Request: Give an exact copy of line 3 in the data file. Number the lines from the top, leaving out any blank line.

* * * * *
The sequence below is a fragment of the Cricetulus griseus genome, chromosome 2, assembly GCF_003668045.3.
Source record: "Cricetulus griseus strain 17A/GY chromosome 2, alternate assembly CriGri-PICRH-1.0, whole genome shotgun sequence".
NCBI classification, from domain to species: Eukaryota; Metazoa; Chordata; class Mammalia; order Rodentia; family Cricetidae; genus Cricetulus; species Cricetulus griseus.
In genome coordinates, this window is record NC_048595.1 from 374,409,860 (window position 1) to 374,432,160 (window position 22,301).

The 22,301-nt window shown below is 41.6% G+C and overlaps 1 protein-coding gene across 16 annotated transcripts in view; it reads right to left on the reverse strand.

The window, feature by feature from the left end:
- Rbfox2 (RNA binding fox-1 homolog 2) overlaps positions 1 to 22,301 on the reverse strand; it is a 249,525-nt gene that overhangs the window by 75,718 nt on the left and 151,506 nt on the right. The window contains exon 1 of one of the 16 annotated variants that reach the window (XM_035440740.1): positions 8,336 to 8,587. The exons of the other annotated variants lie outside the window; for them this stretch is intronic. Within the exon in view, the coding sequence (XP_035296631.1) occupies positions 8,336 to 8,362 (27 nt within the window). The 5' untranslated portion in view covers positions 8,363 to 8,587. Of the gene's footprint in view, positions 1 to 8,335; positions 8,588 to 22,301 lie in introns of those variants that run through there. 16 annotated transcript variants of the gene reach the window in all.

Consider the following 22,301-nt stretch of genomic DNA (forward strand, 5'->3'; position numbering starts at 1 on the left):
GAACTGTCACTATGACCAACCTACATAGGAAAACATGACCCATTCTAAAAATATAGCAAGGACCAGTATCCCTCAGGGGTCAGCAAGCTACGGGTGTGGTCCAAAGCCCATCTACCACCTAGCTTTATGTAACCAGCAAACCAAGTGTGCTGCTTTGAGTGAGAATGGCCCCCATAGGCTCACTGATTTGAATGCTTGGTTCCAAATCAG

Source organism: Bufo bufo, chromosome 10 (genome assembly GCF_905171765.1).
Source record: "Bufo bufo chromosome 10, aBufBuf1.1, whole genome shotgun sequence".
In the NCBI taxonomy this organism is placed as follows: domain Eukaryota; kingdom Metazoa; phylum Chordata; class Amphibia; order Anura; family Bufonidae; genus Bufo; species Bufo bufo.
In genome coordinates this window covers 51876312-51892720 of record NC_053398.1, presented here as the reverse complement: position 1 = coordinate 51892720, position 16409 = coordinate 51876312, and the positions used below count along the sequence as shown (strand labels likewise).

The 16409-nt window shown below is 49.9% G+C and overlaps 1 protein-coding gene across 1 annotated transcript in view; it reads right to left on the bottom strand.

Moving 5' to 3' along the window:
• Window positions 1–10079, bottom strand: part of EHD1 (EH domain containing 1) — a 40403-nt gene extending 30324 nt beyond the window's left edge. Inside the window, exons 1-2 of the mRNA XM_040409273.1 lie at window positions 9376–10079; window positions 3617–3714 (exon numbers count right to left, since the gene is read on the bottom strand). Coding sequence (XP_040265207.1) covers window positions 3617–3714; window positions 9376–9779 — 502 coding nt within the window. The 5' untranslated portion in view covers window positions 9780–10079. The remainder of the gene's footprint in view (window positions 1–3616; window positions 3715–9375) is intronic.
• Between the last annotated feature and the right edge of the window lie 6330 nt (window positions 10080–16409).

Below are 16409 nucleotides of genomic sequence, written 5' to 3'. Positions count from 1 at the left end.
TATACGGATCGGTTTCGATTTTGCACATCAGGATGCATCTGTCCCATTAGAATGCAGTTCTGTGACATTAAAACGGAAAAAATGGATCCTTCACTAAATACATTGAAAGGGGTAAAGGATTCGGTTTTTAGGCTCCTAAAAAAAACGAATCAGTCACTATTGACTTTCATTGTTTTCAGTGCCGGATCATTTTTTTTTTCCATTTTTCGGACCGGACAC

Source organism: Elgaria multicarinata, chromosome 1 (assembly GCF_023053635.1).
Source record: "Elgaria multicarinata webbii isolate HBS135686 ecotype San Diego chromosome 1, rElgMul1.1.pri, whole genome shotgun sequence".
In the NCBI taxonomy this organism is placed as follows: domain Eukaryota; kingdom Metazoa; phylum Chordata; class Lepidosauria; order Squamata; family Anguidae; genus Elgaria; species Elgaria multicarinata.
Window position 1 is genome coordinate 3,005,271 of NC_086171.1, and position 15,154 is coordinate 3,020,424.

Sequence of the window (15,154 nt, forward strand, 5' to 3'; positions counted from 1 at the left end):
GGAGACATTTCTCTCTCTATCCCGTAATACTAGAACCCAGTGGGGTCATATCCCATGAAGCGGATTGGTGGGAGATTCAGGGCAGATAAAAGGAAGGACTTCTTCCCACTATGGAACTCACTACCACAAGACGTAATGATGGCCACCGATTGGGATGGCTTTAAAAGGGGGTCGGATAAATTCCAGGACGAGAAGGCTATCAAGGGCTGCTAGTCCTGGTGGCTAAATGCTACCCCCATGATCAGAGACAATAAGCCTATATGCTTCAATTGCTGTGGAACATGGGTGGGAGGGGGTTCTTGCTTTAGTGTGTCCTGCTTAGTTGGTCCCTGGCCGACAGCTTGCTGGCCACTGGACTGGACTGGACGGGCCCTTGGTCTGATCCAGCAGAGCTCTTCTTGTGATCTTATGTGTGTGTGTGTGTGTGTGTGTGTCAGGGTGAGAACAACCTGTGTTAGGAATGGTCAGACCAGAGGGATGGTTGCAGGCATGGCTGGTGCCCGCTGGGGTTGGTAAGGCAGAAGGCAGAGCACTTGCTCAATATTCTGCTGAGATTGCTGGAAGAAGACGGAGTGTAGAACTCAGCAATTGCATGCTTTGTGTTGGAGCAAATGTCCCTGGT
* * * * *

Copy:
NCBI classification, from domain to species: Eukaryota; Metazoa; Chordata; class Mammalia; order Rodentia; family Cricetidae; genus Cricetulus; species Cricetulus griseus.